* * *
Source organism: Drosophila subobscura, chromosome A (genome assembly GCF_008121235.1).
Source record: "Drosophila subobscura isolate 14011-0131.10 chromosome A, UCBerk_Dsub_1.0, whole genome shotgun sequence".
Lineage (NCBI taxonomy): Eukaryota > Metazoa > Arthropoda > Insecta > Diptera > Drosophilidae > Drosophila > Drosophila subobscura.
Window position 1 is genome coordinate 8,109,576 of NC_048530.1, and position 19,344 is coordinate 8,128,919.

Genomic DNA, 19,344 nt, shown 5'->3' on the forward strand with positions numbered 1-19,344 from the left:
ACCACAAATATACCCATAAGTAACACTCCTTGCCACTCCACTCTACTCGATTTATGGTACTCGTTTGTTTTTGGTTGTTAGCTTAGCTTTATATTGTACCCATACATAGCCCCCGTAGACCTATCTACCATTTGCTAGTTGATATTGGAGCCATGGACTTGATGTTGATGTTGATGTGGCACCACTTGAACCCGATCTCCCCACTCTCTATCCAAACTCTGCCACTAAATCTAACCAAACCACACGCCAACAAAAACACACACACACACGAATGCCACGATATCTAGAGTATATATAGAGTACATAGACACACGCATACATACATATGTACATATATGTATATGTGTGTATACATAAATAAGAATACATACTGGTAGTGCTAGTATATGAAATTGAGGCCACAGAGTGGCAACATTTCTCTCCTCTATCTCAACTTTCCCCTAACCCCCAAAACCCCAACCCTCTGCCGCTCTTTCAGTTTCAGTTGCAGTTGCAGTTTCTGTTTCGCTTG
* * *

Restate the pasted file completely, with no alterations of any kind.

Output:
Source organism: Drosophila subobscura, chromosome A (genome assembly GCF_008121235.1).
Source record: "Drosophila subobscura isolate 14011-0131.10 chromosome A, UCBerk_Dsub_1.0, whole genome shotgun sequence".
Lineage (NCBI taxonomy): Eukaryota > Metazoa > Arthropoda > Insecta > Diptera > Drosophilidae > Drosophila > Drosophila subobscura.
Window position 1 is genome coordinate 8,109,576 of NC_048530.1, and position 19,344 is coordinate 8,128,919.

Genomic DNA, 19,344 nt, shown 5'->3' on the forward strand with positions numbered 1-19,344 from the left:
ACCACAAATATACCCATAAGTAACACTCCTTGCCACTCCACTCTACTCGATTTATGGTACTCGTTTGTTTTTGGTTGTTAGCTTAGCTTTATATTGTACCCATACATAGCCCCCGTAGACCTATCTACCATTTGCTAGTTGATATTGGAGCCATGGACTTGATGTTGATGTTGATGTGGCACCACTTGAACCCGATCTCCCCACTCTCTATCCAAACTCTGCCACTAAATCTAACCAAACCACACGCCAACAAAAACACACACACACACGAATGCCACGATATCTAGAGTATATATAGAGTACATAGACACACGCATACATACATATGTACATATATGTATATGTGTGTATACATAAATAAGAATACATACTGGTAGTGCTAGTATATGAAATTGAGGCCACAGAGTGGCAACATTTCTCTCCTCTATCTCAACTTTCCCCTAACCCCCAAAACCCCAACCCTCTGCCGCTCTTTCAGTTTCAGTTGCAGTTGCAGTTTCTGTTTCGCTTG